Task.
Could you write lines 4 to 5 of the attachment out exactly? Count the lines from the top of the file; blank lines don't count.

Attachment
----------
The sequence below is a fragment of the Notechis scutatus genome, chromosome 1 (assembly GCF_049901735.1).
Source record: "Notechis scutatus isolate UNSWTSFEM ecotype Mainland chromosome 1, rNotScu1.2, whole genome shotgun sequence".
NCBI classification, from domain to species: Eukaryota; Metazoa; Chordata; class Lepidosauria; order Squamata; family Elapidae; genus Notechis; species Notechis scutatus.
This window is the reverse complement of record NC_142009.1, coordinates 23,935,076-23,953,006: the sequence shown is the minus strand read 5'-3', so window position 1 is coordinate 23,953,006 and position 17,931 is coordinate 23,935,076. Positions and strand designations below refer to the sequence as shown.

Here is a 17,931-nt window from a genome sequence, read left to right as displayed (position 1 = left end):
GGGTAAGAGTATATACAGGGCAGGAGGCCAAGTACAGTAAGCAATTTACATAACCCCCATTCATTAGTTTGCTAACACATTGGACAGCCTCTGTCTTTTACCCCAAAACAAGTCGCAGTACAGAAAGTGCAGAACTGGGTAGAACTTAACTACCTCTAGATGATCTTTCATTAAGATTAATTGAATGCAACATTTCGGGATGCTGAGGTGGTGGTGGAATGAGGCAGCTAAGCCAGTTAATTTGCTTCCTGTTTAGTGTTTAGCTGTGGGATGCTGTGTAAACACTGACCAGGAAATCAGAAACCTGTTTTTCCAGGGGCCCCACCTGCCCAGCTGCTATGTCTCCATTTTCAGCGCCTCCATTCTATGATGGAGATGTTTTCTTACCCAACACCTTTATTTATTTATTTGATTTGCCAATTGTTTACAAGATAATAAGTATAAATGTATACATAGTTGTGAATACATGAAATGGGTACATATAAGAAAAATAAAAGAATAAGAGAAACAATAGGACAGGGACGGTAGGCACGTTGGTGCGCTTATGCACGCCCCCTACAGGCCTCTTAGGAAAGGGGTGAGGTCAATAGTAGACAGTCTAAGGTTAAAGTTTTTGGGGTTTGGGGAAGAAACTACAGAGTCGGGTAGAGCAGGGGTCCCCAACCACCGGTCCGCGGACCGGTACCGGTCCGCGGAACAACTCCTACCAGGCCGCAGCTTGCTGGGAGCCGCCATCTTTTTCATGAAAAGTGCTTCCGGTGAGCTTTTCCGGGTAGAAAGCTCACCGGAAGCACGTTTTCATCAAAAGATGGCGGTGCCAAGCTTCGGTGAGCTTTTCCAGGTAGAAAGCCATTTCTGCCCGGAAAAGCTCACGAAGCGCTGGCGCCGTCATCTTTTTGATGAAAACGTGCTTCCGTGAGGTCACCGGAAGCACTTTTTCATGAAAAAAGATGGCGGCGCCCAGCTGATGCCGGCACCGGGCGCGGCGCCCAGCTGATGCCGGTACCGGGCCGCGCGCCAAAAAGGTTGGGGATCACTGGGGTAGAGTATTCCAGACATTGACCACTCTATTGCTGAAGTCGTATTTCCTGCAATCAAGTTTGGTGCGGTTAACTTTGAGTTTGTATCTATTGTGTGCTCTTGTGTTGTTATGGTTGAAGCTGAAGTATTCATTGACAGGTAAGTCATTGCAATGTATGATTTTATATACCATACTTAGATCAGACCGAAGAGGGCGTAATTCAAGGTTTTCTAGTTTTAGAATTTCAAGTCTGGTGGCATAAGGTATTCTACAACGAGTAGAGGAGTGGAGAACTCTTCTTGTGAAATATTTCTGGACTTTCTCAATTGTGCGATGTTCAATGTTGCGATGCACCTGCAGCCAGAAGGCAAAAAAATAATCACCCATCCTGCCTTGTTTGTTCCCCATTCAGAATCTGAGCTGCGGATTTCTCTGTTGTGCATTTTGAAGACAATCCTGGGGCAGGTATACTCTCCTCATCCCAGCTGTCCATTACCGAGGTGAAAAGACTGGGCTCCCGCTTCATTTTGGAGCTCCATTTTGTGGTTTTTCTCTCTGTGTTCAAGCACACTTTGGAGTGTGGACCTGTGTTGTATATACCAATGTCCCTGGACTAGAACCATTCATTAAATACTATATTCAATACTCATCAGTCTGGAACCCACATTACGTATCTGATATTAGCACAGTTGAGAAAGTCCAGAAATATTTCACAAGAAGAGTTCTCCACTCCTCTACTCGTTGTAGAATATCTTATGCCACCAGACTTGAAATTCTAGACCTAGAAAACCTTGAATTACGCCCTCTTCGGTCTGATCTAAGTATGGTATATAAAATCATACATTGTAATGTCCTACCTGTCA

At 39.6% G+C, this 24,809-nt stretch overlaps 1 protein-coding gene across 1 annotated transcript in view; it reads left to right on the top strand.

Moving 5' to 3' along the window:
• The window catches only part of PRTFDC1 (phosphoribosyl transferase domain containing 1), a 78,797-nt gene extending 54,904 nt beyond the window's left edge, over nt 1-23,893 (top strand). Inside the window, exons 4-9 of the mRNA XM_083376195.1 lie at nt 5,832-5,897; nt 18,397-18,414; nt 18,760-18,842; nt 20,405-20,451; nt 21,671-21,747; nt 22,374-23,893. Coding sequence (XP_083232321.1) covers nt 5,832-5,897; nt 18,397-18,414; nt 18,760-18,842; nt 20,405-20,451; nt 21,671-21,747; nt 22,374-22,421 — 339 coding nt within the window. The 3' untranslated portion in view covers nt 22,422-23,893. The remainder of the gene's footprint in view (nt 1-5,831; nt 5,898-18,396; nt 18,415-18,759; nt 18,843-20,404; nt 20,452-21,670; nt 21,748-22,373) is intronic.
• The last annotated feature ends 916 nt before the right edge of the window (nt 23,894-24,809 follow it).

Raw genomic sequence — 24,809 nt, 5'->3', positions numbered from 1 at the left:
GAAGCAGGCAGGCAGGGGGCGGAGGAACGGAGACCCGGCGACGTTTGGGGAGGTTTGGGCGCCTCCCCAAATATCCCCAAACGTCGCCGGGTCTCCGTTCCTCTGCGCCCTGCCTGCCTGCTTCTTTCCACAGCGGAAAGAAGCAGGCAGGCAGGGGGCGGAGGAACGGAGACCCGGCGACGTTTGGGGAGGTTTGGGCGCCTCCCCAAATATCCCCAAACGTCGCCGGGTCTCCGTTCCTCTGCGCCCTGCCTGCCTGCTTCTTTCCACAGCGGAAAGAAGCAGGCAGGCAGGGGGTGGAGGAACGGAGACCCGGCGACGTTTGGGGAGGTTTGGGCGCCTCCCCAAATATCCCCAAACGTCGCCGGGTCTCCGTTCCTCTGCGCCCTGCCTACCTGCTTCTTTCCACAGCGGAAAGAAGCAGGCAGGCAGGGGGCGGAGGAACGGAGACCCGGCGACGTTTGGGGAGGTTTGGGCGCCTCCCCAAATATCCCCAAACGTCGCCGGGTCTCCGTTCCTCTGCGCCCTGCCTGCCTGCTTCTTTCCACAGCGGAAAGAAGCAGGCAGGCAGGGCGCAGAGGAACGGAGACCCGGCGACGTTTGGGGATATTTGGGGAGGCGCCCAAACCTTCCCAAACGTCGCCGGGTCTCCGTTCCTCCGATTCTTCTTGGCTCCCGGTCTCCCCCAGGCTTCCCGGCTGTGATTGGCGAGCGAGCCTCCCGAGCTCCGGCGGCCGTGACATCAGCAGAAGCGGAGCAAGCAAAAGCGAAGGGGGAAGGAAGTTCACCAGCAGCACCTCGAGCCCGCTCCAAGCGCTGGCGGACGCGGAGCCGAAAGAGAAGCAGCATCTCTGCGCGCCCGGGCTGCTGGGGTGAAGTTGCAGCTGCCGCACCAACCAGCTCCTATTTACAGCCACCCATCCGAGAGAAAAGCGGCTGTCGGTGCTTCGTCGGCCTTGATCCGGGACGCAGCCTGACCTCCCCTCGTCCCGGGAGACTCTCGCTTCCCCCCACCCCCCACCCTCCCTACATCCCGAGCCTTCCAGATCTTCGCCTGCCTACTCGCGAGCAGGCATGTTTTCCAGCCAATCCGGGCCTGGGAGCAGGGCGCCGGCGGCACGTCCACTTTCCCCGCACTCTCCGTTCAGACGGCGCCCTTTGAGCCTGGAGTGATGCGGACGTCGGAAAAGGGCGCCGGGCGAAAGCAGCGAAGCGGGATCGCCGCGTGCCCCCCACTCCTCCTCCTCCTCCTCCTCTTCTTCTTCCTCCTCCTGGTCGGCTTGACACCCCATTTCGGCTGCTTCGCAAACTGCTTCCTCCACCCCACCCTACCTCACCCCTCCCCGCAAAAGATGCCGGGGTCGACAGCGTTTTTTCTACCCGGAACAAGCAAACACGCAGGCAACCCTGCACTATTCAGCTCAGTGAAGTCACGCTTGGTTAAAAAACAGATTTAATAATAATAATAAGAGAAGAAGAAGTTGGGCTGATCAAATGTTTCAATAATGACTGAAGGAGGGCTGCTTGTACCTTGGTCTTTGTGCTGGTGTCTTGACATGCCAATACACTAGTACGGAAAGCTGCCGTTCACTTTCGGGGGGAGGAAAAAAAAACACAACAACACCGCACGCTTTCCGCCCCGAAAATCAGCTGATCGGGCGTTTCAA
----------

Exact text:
This window is the reverse complement of record NC_142009.1, coordinates 23,935,076-23,953,006: the sequence shown is the minus strand read 5'-3', so window position 1 is coordinate 23,953,006 and position 17,931 is coordinate 23,935,076. Positions and strand designations below refer to the sequence as shown.

Here is a 17,931-nt window from a genome sequence, read left to right as displayed (position 1 = left end):